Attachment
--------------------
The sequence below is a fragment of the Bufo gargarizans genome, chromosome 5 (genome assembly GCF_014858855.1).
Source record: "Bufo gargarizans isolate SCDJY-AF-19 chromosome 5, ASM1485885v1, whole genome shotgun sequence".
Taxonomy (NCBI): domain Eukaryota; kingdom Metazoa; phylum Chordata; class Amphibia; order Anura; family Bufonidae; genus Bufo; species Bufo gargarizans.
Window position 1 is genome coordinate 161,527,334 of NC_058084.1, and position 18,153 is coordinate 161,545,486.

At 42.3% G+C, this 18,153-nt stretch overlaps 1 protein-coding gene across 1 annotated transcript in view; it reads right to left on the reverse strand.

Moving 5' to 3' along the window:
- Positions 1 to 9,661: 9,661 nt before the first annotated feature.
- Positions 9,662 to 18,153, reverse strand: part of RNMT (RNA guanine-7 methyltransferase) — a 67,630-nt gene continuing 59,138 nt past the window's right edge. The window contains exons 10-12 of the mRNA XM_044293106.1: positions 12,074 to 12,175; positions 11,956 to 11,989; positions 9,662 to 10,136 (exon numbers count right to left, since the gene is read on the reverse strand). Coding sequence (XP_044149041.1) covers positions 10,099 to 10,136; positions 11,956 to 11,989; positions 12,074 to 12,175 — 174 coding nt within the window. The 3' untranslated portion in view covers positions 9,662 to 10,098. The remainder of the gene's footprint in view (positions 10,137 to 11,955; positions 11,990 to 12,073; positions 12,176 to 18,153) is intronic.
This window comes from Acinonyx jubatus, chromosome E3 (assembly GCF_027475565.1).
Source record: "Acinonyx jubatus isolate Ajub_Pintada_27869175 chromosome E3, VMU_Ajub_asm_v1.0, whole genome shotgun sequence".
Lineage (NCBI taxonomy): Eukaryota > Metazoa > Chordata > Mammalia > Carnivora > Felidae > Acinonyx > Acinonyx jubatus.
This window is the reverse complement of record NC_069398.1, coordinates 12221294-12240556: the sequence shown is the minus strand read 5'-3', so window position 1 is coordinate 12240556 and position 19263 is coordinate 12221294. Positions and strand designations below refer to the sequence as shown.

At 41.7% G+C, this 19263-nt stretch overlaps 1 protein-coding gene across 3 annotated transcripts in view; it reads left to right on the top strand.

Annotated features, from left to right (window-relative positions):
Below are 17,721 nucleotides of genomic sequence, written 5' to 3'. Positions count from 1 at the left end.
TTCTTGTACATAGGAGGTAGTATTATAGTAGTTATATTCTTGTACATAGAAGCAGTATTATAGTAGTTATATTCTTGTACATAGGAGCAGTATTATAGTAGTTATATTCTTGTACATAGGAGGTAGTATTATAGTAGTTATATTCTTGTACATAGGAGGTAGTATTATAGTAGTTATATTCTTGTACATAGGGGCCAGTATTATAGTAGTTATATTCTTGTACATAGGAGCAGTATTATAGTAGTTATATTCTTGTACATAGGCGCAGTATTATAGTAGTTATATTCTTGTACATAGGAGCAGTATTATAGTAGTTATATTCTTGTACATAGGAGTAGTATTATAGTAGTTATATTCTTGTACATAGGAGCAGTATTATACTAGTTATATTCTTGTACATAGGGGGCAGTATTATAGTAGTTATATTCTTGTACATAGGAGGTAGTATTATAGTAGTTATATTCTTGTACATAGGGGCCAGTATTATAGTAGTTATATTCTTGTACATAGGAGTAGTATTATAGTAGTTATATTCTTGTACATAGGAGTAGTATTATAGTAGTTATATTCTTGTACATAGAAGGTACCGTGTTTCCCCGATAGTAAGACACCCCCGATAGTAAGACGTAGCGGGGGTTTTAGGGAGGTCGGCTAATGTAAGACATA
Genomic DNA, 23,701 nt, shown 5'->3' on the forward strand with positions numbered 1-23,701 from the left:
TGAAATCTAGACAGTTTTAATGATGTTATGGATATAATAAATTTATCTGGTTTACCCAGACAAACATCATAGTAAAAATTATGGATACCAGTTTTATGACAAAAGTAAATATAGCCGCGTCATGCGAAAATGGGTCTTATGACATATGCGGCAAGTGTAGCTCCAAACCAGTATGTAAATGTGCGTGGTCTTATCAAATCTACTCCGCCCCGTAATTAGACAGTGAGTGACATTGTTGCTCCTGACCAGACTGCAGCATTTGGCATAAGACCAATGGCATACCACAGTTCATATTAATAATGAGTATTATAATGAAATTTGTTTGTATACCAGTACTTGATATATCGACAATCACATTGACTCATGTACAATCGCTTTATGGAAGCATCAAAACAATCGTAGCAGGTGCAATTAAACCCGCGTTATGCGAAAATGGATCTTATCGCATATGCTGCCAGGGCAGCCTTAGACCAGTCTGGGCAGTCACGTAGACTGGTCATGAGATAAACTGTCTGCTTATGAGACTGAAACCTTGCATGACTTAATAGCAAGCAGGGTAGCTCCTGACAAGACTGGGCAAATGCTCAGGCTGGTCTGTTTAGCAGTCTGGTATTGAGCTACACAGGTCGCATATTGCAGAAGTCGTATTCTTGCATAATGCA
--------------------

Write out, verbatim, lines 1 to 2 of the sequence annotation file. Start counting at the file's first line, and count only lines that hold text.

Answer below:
The sequence below is a fragment of the Bufo gargarizans genome, chromosome 5 (genome assembly GCF_014858855.1).
Source record: "Bufo gargarizans isolate SCDJY-AF-19 chromosome 5, ASM1485885v1, whole genome shotgun sequence".